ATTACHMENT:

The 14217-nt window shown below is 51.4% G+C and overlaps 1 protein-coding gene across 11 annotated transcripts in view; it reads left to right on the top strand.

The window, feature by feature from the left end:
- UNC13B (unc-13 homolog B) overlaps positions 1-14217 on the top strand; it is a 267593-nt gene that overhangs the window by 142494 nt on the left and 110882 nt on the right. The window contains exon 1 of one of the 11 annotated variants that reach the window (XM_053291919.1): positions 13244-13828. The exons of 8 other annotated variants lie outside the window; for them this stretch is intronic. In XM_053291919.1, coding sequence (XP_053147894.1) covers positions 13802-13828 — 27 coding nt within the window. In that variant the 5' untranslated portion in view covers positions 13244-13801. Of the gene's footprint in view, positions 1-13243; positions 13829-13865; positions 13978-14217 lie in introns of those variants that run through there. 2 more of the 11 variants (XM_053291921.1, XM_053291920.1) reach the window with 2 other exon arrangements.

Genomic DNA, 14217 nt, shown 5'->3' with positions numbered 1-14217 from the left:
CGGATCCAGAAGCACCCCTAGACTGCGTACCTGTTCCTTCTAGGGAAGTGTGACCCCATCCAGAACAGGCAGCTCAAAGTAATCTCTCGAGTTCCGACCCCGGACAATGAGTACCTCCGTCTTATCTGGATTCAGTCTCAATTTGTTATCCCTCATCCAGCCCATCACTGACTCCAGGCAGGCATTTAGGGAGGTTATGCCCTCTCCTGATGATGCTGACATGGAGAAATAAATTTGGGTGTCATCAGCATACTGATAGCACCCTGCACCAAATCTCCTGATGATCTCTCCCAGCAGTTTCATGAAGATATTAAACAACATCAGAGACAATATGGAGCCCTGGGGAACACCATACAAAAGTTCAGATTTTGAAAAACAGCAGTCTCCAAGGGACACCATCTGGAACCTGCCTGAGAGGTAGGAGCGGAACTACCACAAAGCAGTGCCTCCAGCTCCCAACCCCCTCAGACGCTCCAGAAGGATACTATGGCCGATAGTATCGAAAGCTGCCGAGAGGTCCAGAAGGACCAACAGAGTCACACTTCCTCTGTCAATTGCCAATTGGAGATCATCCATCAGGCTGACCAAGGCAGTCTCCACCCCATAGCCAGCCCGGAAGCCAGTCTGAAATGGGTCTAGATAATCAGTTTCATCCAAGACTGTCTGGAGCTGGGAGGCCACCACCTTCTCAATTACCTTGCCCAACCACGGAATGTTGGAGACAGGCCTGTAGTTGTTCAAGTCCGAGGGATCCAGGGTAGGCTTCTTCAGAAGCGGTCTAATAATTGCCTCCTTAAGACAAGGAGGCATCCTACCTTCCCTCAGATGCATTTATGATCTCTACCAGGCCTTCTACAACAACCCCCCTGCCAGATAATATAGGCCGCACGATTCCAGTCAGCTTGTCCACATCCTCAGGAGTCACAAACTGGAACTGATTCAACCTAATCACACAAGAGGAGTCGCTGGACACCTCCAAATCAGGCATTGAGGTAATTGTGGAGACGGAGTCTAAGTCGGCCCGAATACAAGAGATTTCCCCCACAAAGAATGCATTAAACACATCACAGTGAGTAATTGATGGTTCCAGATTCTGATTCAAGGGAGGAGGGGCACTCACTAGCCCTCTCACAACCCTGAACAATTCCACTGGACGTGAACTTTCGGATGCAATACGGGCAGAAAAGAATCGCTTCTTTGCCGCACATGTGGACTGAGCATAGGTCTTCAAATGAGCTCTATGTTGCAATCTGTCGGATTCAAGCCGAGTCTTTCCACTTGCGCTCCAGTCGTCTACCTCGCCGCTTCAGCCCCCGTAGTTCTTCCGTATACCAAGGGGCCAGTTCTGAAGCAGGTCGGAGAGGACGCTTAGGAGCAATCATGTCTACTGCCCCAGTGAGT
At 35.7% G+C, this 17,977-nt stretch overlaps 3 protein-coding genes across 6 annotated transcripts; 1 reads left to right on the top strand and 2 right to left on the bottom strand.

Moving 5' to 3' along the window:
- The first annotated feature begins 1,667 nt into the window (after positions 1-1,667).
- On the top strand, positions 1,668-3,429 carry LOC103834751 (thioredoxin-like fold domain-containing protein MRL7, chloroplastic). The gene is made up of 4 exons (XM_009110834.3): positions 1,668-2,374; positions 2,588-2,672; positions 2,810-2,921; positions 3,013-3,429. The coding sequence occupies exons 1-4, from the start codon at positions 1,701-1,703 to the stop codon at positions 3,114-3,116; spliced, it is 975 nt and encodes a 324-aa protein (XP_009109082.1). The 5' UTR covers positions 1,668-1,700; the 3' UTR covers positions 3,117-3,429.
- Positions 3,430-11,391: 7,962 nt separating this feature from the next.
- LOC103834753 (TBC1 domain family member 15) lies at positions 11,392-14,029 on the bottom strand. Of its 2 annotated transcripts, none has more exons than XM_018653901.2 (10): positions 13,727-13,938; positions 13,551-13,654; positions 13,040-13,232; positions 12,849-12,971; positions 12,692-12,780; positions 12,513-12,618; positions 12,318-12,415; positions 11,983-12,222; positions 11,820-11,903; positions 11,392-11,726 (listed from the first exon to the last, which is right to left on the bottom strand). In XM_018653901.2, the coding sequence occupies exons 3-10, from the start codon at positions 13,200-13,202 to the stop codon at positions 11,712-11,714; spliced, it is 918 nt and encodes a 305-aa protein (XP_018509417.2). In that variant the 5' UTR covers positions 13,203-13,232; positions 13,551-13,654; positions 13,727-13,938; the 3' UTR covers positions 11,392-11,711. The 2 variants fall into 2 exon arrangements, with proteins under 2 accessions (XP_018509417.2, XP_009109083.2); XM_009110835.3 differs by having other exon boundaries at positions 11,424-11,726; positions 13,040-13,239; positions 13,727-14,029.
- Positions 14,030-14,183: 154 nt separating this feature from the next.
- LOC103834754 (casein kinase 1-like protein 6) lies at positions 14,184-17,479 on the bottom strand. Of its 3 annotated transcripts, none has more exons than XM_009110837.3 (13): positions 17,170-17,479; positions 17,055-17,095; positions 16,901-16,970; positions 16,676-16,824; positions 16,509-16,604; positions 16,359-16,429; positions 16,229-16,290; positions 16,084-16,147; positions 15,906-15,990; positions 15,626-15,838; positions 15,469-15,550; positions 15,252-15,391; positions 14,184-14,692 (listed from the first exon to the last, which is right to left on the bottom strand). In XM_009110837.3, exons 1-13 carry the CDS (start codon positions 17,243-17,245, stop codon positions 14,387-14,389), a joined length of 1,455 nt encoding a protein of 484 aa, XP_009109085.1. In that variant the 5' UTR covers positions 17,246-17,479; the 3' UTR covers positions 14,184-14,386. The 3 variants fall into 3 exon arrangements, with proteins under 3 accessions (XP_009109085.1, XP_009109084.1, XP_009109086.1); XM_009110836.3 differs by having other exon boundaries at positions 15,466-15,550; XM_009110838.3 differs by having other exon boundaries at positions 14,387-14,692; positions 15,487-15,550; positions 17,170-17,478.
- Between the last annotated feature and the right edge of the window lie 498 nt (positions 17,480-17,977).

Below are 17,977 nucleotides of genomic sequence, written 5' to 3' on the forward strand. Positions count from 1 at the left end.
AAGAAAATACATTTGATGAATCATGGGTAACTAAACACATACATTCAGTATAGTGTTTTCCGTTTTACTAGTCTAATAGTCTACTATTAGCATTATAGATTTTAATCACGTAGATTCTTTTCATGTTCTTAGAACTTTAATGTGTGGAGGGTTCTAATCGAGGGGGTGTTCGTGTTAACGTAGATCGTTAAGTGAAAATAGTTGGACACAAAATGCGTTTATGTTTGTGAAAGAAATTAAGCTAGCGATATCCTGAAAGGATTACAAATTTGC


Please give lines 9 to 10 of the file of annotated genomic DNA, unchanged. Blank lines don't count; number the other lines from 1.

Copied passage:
- On the top strand, positions 1,668-3,429 carry LOC103834751 (thioredoxin-like fold domain-containing protein MRL7, chloroplastic). The gene is made up of 4 exons (XM_009110834.3): positions 1,668-2,374; positions 2,588-2,672; positions 2,810-2,921; positions 3,013-3,429. The coding sequence occupies exons 1-4, from the start codon at positions 1,701-1,703 to the stop codon at positions 3,114-3,116; spliced, it is 975 nt and encodes a 324-aa protein (XP_009109082.1). The 5' UTR covers positions 1,668-1,700; the 3' UTR covers positions 3,117-3,429.
- Positions 3,430-11,391: 7,962 nt separating this feature from the next.